(Left to right) President Dieter F. Uchtdorf, Second Counselor in the First Presidency; President Thomas S. Monson; Ann M. Dibb, President Monson's daughter; and President Henry B. Eyring, First Counselor in the First Presidency, look over the program as the University of Utah unveils the newly refurbished Enos A. Wall Mansion in Salt Lake City on Wednesday, August 24, 2016. The mansion, renamed the Thomas S. Monson Center, will be home to the U's Kem C. Gardner Policy Institute. Photo by Jeffrey D. Allred, Deseret News.

The University of Utah Chamber Choir sings at the unveiling of the newly refurbished Enos A. Wall Mansion, which is now the Thomas S. Monson Center, in Salt Lake City on Wednesday, August 24, 2016. Photo by Jeffrey D. Allred, Deseret News.

Kem Gardner speaks as the University of Utah unveils the newly refurbished Enos A. Wall Mansion in Salt Lake City on Wednesday, August 24, 2016. The mansion, formerly home of LDS Business College, will now be known as the Thomas S. Monson Center and will be the home of the U's Kem C. Gardner Policy Institute. Photo by Jeffrey D. Allred, Deseret News.

Architect Allen Roberts talks about the newly refurbished Enos A. Wall Mansion in Salt Lake City on Wednesday, August 24, 2016. The mansion, now named the Thomas S. Monson Center, will be home to the University of Utah's Kem C. Gardner Policy Institute. Photo by Jeffrey D. Allred, Deseret News.

Tours are given of the newly refurbished Enos A. Wall Mansion in Salt Lake City on Wednesday, August 24, 2016. The mansion, formerly home of LDS Business College, is now the Thomas S. Monson Center, which will be home to the University of Utah's Kem C. Gardner Policy Institute. Photo by Jeffrey D. Allred, Deseret News.

The University of Utah unveiled the newly refurbished Enos A. Wall Mansion, which will now be known as the Thomas S. Monson Center, on Wednesday, August 24, 2016. The mansion will now be home to the U's Kem C. Gardner Policy Institute. The Church donated the building to the U in 2014, and President Monson is an alumnus of the university. Photo by Jeffrey D. Allred, Deseret News.

The University of Utah unveiled the newly refurbished Enos A. Wall Mansion in Salt Lake City on Wednesday, August 24, 2016. The mansion, which will now be known as the Thomas S. Monson Center, will be home to the Kem C. Gardner Policy Institute. The Church donated the building to the U in 2014, and President Monson is an alumnus of the university. Photo by Jeffrey D. Allred, Deseret News.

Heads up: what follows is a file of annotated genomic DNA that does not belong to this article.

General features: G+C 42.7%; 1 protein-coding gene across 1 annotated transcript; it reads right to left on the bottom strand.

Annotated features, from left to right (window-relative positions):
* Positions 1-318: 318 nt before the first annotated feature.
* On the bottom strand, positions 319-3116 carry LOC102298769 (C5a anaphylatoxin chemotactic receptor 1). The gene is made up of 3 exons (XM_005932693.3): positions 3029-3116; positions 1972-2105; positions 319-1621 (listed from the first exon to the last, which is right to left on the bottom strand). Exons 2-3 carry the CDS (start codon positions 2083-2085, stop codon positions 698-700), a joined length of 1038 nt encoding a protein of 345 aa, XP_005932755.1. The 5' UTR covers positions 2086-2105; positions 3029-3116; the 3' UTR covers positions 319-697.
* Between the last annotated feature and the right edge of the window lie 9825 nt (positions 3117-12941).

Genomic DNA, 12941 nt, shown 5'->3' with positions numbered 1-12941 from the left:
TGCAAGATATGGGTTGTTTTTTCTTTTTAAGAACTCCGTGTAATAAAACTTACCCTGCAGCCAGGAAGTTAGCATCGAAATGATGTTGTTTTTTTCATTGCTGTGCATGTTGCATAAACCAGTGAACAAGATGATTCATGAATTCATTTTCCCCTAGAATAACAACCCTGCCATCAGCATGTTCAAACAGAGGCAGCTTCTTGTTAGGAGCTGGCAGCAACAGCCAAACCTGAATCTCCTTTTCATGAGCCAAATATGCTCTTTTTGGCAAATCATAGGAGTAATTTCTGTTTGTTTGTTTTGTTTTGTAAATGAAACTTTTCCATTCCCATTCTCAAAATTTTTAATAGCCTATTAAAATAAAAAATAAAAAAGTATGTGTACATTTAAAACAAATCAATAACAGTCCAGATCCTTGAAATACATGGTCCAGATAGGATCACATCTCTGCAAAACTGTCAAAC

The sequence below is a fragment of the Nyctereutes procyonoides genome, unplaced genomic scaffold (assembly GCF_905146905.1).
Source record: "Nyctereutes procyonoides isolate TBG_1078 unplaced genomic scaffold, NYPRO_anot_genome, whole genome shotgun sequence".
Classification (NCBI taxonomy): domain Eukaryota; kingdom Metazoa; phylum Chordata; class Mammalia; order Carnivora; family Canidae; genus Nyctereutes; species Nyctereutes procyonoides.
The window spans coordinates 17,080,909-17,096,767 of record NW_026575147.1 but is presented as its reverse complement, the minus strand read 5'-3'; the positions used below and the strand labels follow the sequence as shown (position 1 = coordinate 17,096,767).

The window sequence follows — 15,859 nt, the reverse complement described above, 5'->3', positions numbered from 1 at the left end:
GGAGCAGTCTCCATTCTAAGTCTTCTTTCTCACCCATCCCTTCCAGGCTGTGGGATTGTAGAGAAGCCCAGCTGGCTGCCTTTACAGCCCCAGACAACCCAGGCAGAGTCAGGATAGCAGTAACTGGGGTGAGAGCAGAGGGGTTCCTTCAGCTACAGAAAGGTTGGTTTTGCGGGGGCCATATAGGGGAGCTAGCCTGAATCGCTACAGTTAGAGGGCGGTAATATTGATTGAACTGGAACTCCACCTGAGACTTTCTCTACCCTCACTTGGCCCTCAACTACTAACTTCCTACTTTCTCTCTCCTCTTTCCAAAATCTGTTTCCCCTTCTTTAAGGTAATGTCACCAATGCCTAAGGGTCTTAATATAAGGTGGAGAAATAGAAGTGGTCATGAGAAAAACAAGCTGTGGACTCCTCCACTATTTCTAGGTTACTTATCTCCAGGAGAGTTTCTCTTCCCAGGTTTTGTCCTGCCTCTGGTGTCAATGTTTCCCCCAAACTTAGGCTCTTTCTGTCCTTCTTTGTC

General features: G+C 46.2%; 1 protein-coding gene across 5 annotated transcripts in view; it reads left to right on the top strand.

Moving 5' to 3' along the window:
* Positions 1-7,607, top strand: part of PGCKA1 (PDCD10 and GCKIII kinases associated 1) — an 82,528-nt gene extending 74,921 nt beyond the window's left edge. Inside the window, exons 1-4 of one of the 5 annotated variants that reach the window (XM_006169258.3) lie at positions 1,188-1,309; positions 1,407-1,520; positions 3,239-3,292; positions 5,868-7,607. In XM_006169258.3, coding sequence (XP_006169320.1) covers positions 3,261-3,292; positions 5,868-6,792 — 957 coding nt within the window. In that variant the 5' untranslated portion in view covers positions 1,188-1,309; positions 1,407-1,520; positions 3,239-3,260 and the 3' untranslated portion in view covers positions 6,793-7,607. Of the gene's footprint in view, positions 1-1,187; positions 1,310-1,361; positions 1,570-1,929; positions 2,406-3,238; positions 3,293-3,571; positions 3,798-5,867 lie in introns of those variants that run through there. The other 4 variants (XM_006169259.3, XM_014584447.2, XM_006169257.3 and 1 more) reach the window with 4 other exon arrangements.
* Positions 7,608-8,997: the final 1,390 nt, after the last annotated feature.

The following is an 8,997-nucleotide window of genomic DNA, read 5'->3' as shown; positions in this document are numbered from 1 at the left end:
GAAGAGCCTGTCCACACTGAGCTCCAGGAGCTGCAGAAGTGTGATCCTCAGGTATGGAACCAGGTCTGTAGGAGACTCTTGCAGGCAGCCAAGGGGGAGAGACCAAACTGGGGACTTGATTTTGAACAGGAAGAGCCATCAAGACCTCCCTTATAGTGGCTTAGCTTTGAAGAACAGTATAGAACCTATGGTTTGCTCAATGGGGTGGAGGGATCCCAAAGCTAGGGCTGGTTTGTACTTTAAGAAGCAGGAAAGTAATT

Tours are given of the newly refurbished Enos A. Wall Mansion in Salt Lake City on Wednesday, August 24, 2016. The mansion, which will now be known as the Thomas S. Monson Center, will be home to the Kem C. Gardner Policy Institute. The Church donated the building to the U in 2014, and President Monson is an alumnus of the university. Photo by Jeffrey D. Allred, Deseret News.

Tours are given of the newly refurbished Enos A. Wall Mansion in Salt Lake City on Wednesday, August 24, 2016. The mansion, which will now be known as the Thomas S. Monson Center, will be home to the Kem C. Gardner Policy Institute. The Church donated the building to the U in 2014, and President Monson is an alumnus of the university. Photo by Jeffrey D. Allred, Deseret News.

The University of Utah unveiled the newly refurbished Enos A. Wall Mansion in Salt Lake City on Wednesday, August 24, 2016. The mansion, formerly occupied by LDS Business College, will now be known as the Thomas S. Monson Center, home to the Kem C. Gardner Policy Institute. The Church donated the building to the U in 2014, and President Monson is an alumnus of the university. Photo by Jeffrey D. Allred, Deseret News.

President Thomas S. Monson walks with his daughter, Ann M. Dibb, and counselors President Dieter F. Uchtdorf, back left, and President Henry B. Eyring, back right, after the University of Utah unveiled the Thomas S. Monson Center. Photo by Jeffrey D. Allred, Deseret News.